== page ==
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Ultimate frisbee seeks ultimate season Team hopes to gain experience and grow together

By Dan Menningen

After their six-game tournament in Louisville Oct. 12-13, the Cleveland State University ultimate Frisbee team is gearing up for a long season. The ultimate Frisbee is a relatively new sport. Ultimate, as it is called due to the copyright on the word Frisbee, is said to have been invented in 1967 by a couple of high school students in New Jersey who used to toss pie tins around in a game much like football. Since these simple origins, the sport is beginning to grow more and more at the college level, and CSU is hip with the trend. CSU’s team was established four years ago and is now run by team President Nick Royak and club Captain Adam Davenport, who have both been with the team for the last three years. The two met their freshman year at CSU when they were assigned dorms down the hall from each other. Royak found ultimate Frisbee

"[I want] to give our rookies the best experience possible so they stick around and commit to the program."

in high school and used to play for fun with friends. Davenport was introduced to the sport as a boy scout.

Photos courtesy

The Ultimate team discusses their game strategies and what they need to do to get the win in pre-game huddle.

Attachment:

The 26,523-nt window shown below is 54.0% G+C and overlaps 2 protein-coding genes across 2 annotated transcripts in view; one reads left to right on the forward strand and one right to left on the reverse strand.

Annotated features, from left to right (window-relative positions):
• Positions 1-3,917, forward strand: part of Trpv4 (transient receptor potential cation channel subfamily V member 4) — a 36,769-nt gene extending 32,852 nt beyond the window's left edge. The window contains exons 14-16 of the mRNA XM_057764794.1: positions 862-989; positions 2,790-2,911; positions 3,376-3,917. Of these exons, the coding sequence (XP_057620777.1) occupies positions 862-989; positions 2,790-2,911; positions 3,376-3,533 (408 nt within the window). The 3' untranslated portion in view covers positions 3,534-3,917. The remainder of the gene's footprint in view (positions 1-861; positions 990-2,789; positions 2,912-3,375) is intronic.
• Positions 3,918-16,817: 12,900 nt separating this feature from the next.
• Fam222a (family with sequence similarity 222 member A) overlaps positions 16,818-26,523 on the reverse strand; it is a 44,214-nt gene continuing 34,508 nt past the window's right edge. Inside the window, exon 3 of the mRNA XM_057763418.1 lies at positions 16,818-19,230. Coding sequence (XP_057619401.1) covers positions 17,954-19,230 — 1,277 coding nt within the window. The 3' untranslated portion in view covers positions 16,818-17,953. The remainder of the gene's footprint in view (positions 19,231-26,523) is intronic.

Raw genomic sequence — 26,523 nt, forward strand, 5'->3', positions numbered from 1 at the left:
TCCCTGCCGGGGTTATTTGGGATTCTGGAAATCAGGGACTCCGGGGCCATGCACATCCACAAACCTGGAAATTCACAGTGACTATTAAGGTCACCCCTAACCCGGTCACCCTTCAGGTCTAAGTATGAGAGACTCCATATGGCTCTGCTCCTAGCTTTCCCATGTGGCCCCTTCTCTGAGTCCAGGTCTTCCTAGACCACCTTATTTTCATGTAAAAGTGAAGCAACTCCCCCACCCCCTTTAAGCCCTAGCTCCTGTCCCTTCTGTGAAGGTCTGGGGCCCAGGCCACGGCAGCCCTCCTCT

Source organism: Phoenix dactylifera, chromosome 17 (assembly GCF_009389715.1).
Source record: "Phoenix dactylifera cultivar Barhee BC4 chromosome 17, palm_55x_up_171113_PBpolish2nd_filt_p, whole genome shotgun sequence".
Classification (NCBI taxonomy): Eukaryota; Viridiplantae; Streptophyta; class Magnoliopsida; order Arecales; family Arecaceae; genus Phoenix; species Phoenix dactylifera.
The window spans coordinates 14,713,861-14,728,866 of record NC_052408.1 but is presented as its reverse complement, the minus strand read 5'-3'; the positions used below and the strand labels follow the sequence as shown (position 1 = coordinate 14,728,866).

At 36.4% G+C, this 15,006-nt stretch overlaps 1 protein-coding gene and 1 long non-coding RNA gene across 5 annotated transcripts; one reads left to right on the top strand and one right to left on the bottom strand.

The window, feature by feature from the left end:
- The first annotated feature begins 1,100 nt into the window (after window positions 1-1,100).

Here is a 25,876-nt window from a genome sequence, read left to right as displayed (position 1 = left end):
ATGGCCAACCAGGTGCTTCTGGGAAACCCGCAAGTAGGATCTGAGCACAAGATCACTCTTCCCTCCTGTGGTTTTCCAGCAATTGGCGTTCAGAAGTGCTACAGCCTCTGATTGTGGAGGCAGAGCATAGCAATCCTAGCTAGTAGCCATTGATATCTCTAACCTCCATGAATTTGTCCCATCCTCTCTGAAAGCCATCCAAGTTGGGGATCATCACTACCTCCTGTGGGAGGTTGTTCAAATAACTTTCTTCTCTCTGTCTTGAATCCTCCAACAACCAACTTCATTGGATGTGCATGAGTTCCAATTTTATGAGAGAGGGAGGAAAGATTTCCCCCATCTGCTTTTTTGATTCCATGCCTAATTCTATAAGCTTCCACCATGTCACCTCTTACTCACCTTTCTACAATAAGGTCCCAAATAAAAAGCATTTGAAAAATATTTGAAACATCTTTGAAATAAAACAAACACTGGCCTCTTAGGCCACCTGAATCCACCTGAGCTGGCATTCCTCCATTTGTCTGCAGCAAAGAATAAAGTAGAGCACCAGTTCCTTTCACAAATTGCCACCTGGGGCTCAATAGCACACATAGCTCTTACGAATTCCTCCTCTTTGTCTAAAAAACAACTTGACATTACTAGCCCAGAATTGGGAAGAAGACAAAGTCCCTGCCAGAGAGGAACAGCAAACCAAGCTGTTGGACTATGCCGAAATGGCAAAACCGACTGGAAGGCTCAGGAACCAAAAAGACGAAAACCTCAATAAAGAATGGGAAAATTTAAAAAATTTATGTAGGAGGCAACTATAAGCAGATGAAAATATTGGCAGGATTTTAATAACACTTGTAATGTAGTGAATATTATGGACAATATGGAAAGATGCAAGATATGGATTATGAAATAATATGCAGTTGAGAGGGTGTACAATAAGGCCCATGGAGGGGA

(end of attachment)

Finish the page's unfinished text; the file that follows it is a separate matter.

His troop used to play as an activity and he has stuck with it through high school and into college. Royak and Davenport helped to grow the team with 30 active members, both men and women. The team wants to be more competitive, but they realize that they are a relatively newer program compared to other schools. Some schools such as Ohio University and Oberlin University have played the sport for a longer period of time and developed strong programs. When CSU plays teams like these, it is seen as a learning opportunity for the team. “Ohio is a great place to play Ultimate because there are a bunch of teams at different levels,” Royak said. “Some we dominate, some play us tough and some teach us some things because they have been around twice to three times as long as we have.” The Cauldron was able to attend a